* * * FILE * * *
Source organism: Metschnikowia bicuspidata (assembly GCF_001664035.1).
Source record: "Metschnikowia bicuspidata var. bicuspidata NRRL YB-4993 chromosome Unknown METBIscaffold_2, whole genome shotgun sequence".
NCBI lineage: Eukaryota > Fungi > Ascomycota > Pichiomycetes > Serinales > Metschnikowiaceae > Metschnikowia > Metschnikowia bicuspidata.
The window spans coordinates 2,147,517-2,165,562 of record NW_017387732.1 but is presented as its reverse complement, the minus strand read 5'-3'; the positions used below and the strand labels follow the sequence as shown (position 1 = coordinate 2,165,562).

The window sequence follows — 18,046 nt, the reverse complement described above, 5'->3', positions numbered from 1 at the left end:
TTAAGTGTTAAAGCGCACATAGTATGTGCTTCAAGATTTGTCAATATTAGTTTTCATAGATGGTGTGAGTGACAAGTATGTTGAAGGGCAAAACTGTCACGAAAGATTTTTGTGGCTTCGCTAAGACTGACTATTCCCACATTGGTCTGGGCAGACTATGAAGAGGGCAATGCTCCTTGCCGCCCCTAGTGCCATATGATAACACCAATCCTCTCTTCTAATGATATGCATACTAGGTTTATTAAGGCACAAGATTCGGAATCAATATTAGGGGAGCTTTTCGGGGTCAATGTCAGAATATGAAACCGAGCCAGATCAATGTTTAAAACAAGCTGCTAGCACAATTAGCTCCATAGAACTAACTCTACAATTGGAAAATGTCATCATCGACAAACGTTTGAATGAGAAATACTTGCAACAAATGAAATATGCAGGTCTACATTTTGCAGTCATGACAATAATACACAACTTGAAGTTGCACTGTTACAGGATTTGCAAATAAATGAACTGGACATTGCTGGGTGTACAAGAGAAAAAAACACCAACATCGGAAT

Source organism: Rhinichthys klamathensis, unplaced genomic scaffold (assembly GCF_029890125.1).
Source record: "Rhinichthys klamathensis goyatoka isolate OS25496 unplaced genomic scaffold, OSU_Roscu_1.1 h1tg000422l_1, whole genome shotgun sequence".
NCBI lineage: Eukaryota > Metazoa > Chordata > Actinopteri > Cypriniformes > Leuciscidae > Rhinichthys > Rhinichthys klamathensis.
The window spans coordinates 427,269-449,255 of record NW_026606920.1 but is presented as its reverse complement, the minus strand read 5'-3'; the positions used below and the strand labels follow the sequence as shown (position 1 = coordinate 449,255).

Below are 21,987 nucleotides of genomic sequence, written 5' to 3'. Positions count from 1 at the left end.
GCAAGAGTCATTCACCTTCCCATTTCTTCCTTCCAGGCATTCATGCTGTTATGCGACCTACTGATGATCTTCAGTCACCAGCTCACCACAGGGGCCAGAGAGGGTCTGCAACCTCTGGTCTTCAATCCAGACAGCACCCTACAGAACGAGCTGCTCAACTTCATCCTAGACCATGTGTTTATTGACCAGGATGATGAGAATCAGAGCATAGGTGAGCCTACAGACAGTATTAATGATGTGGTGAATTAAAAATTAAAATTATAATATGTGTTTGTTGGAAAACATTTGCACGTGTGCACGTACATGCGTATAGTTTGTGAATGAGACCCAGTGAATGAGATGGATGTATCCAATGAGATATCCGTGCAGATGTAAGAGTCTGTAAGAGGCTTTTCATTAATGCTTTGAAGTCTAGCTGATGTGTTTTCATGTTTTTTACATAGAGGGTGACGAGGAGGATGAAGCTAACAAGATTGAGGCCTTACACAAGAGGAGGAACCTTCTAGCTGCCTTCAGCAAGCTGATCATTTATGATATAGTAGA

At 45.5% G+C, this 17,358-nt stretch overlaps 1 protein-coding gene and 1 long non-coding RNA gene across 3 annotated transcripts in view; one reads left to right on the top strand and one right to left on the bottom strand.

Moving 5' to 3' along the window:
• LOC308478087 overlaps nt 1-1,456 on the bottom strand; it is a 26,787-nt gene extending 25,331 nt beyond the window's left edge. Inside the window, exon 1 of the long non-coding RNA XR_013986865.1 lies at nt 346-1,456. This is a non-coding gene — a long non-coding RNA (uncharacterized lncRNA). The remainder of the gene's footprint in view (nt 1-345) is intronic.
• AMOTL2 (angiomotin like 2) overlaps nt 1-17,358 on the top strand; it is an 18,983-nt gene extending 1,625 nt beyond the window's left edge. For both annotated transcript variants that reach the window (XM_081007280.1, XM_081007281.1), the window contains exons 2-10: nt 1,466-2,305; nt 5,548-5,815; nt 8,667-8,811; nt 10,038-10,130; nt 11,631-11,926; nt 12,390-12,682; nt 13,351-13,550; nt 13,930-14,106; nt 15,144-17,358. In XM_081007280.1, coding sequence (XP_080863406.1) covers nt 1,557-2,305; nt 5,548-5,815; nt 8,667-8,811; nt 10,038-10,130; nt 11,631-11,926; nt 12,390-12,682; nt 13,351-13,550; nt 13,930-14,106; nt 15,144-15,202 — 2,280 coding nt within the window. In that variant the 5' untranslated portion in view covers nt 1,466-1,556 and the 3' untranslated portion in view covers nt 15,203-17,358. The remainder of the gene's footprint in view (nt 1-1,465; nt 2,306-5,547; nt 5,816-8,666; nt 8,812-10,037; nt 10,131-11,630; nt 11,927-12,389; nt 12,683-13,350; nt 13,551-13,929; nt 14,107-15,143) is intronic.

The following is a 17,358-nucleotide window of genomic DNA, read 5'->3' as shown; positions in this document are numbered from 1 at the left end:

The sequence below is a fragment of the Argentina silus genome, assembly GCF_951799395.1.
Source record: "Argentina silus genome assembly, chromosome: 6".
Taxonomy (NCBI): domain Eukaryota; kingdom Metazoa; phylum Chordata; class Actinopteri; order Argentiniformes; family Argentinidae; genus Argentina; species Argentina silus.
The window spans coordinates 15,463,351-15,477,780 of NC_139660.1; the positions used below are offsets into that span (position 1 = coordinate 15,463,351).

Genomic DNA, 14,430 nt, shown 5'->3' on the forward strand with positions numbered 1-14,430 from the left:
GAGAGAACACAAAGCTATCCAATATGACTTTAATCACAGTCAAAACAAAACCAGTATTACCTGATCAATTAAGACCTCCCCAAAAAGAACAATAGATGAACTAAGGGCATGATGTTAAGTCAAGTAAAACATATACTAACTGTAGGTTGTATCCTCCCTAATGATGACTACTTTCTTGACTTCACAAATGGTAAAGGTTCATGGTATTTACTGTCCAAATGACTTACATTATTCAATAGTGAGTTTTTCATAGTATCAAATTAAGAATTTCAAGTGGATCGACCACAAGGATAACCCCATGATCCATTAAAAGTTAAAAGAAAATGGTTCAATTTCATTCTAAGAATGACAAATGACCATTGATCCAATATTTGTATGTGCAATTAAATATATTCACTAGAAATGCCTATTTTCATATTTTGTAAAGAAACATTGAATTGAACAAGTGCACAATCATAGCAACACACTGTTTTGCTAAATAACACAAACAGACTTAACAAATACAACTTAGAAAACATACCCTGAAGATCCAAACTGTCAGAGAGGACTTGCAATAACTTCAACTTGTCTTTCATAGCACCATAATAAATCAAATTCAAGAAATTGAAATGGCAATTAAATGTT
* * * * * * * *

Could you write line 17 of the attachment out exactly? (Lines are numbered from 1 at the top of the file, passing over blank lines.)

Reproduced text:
The following is a 17,358-nucleotide window of genomic DNA, read 5'->3' as shown; positions in this document are numbered from 1 at the left end: